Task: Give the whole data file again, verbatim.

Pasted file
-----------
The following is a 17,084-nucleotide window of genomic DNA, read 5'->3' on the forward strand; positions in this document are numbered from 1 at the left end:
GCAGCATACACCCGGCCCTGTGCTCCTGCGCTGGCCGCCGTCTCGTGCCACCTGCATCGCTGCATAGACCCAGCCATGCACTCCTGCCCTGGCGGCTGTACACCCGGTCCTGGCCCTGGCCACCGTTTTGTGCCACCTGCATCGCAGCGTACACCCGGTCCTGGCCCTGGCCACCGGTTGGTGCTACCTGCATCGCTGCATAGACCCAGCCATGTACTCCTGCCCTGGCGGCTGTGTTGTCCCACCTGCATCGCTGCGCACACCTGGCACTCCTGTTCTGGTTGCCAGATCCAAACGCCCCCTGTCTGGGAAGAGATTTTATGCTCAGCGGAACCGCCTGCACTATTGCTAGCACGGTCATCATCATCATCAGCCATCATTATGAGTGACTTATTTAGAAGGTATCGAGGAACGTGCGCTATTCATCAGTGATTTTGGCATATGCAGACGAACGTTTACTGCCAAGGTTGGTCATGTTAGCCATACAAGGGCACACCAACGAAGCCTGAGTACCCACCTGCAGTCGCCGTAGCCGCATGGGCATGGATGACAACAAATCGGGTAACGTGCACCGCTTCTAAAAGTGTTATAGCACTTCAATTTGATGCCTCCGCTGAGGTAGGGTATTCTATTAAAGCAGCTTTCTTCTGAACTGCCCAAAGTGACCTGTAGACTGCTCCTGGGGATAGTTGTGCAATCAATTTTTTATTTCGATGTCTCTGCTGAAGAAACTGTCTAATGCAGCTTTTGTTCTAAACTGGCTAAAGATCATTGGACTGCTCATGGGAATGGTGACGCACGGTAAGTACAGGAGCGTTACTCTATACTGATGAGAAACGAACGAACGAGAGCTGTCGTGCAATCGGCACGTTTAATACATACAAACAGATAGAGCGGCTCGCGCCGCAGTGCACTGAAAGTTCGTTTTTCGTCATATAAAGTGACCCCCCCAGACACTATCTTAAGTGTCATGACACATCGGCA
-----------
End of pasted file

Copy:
The following is a 17,084-nucleotide window of genomic DNA, read 5'->3' on the forward strand; positions in this document are numbered from 1 at the left end:
GCAGCATACACCCGGCCCTGTGCTCCTGCGCTGGCCGCCGTCTCGTGCCACCTGCATCGCTGCATAGACCCAGCCATGCACTCCTGCCCTGGCGGCTGTACACCCGGTCCTGGCCCTGGCCACCGTTTTGTGCCACCTGCATCGCAGCGTACACCCGGTCCTGGCCCTGGCCACCGGTTGGTGCTACCTGCATCGCTGCATAGACCCAGCCATGTACTCCTGCCCTGGCGGCTGTGTTGTCCCACCTGCATCGCTGCGCACACCTGGCACTCCTGTTCTGGTTGCCAGATCCAAACGCCCCCTGTCTGGGAAGAGATTTTATGCTCAGCGGAACCGCCTGCACTATTGCTAGCACGGTCATCATCATCATCAGCCATCATTATGAGTGACTTATTTAGAAGGTATCGAGGAACGTGCGCTATTCATCAGTGATTTTGGCATATGCAGACGAACGTTTACTGCCAAGGTTGGTCATGTTAGCCATACAAGGGCACACCAACGAAGCCTGAGTACCCACCTGCAGTCGCCGTAGCCGCATGGGCATGGATGACAACAAATCGGGTAACGTGCACCGCTTCTAAAAGTGTTATAGCACTTCAATTTGATGCCTCCGCTGAGGTAGGGTATTCTATTAAAGCAGCTTTCTTCTGAACTGCCCAAAGTGACCTGTAGACTGCTCCTGGGGATAGTTGTGCAATCAATTTTTTATTTCGATGTCTCTGCTGAAGAAACTGTCTAATGCAGCTTTTGTTCTAAACTGGCTAAAGATCATTGGACTGCTCATGGGAATGGTGACGCACGGTAAGTACAGGAGCGTTACTCTATACTGATGAGAAACGAACGAACGAGAGCTGTCGTGCAATCGGCACGTTTAATACATACAAACAGATAGAGCGGCTCGCGCCGCAGTGCACTGAAAGTTCGTTTTTCGTCATATAAAGTGACCCCCCCAGACACTATCTTAAGTGTCATGACACATCGGCA